Still, the new automation technology is a big step towards eliminating human error-induced accidents, chief engineer Yoichi Sugimoto told reporters.

The Legend’s “Traffic Jam Pilot” system can control acceleration, braking and steering under certain conditions.

Once the system is activated, a driver can also watch movies or use the navigation on the screen, helping to mitigate fatigue and stress when driving in a traffic jam, Honda said in a statement.

It can alert the driver to respond when handing over the control, such as vibration on the driver’s seatbelt, the carmaker said. And if the driver continues to be unresponsive, the system will assist with an emergency stop by decelerating and stopping the vehicle while alerting surrounding cars with hazard lights and the horn, it added.

The announcement comes after the Japanese government awarded a safety certification to Honda’s “Traffic Jam Pilot” in November.

Global automakers and tech companies, including Google parent Alphabet Inc’s Waymo and Tesla Inc, have been investing heavily in autonomous driving.

Yet even as the technology advances, regulations on autonomous driving differ from country to country. Audi unveiled an A8 sedan with level 3 technology in 2017 but regulatory hurdles have prevented it from being widely introduced.

Honda has no plans to increase production or sales of a level 3-equipped Legend for now, its operating officer said on Thursday.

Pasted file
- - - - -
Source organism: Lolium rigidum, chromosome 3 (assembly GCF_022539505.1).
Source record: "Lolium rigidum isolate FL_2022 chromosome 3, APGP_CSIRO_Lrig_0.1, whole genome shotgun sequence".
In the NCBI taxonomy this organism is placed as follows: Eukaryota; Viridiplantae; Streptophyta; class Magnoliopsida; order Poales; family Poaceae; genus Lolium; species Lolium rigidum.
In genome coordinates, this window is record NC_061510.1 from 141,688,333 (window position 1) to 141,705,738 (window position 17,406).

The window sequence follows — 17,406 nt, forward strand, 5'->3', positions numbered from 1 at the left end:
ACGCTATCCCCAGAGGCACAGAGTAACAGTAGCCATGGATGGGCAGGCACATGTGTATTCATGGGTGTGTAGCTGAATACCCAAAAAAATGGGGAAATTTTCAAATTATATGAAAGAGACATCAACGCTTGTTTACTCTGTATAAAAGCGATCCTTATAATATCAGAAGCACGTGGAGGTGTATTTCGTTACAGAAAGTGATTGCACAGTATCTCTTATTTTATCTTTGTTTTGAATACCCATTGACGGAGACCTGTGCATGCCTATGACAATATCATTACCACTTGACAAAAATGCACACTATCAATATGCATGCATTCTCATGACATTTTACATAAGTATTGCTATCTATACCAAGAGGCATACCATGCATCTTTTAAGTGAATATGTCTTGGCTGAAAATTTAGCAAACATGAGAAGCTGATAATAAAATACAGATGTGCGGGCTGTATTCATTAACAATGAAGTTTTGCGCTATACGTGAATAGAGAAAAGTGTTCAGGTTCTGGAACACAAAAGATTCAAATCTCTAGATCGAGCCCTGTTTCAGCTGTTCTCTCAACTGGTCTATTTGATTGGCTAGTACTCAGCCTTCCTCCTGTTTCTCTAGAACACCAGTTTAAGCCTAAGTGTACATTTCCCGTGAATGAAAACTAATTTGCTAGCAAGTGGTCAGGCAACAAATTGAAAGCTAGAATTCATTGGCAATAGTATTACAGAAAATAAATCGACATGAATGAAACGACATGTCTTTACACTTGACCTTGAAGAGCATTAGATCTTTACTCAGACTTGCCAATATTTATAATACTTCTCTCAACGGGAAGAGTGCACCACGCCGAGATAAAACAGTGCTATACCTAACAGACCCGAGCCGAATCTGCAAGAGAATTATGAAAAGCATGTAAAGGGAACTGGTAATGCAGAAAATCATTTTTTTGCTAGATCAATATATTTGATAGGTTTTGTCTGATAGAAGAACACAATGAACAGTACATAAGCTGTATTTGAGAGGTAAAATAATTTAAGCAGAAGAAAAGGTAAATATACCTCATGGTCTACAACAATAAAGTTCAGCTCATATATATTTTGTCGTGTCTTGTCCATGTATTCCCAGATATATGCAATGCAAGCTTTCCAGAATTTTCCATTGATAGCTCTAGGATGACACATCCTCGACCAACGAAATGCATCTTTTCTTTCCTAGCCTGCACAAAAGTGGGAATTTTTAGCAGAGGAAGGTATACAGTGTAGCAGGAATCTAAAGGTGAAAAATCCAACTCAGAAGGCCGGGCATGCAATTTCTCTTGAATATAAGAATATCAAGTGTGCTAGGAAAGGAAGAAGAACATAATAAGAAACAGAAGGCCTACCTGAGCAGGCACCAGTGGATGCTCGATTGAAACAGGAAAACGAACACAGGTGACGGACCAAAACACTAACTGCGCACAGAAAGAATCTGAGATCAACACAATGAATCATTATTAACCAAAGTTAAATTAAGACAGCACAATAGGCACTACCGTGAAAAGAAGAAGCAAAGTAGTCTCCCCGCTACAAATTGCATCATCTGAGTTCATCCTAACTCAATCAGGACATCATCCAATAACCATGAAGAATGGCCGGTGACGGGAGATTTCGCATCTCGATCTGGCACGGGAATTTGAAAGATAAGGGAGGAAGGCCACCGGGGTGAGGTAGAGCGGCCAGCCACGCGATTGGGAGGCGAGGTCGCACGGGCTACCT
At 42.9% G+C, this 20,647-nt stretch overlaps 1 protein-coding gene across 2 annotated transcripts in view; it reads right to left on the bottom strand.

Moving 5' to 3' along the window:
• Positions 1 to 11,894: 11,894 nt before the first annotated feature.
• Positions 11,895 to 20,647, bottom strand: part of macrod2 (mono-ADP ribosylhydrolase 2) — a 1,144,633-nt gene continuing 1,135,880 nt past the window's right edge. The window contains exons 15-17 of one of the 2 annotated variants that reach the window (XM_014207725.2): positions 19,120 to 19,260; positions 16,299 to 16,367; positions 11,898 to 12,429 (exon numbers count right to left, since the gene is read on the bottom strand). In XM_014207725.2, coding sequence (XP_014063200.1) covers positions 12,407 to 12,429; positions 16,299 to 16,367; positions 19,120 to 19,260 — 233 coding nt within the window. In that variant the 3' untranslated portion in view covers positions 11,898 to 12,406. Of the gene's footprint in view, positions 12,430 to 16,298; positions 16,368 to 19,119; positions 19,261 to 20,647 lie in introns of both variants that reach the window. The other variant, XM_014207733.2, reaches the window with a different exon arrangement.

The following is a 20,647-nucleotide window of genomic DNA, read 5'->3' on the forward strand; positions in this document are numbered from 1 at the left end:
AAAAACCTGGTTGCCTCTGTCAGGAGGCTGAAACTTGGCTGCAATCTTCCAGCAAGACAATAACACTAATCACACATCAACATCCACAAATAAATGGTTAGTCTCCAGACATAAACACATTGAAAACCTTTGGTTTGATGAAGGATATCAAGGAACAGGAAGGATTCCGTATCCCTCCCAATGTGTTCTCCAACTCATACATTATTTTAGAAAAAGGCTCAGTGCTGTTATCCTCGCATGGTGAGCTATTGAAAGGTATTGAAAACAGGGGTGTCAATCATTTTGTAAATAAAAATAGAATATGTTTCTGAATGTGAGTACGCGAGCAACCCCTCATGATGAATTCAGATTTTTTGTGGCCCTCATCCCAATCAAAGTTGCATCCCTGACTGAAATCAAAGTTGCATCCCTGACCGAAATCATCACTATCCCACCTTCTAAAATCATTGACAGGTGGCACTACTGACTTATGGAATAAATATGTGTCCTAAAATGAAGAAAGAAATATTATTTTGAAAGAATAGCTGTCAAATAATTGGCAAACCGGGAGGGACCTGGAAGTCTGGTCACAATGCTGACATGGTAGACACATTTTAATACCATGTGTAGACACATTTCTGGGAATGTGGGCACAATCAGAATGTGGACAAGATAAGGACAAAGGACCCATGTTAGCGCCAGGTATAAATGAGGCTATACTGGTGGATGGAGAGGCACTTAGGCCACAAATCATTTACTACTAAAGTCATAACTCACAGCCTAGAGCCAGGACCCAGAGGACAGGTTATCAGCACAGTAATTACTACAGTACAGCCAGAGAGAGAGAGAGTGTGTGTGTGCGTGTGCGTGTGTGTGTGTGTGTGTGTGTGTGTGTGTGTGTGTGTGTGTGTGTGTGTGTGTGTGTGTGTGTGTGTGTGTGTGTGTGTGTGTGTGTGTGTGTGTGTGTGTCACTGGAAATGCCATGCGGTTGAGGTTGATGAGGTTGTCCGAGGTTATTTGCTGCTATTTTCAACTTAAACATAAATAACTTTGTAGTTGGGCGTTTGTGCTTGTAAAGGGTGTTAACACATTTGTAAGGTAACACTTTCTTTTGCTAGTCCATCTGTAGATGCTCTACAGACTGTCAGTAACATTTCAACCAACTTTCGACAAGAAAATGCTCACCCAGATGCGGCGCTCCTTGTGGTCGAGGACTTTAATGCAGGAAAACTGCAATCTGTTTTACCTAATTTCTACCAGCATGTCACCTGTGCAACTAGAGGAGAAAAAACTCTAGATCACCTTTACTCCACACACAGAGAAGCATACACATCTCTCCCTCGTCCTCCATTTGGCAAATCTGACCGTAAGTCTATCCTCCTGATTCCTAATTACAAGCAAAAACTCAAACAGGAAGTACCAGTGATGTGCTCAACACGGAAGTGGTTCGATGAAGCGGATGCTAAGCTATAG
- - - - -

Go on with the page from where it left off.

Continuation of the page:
($1 = 107.3400 yen)

(Reporting by Eimi Yamamitsu; Editing by Shri Navaratnam and Emelia Sithole-Matarise)

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Airbus to avoid redundancies in Germany, France, Britain

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Airbus to avoid redundancies in Germany, France, Britain 2

BERLIN (Reuters) – Airbus will make no forced redundancies in France, Germany and Britain, the European planemaker said on Thursday, as it reached an agreement with a German trade union to protect jobs until the end of 2023.

A spokesman for Airbus, which has been hit hard by slumping demand for aircraft in the coronavirus crisis, said other measures – such as voluntary redundancy programmes, early retirement or internal transfers – had been agreed instead.

Negotiations started later in Spain, the spokesman said.

Airbus has been struggling to reach targets to cut staff as part of a restructuring plan affecting up to 15,000 jobs, especially at its headquarters in France and in German plants, sources had earlier told Reuters.

The IG Metall union and works council representing Airbus workers in Germany said they had agreed with the aircraft manufacturer on an overall package to safeguard employment and sites in the country until the end of 2023.

About 1,300 employees at Airbus Germany and 1,000 at Premium Aerotec, a subsidiary that makes large plane components, took voluntary redundancy between November and February, Holger Junge, head of the group works council, told a news conference.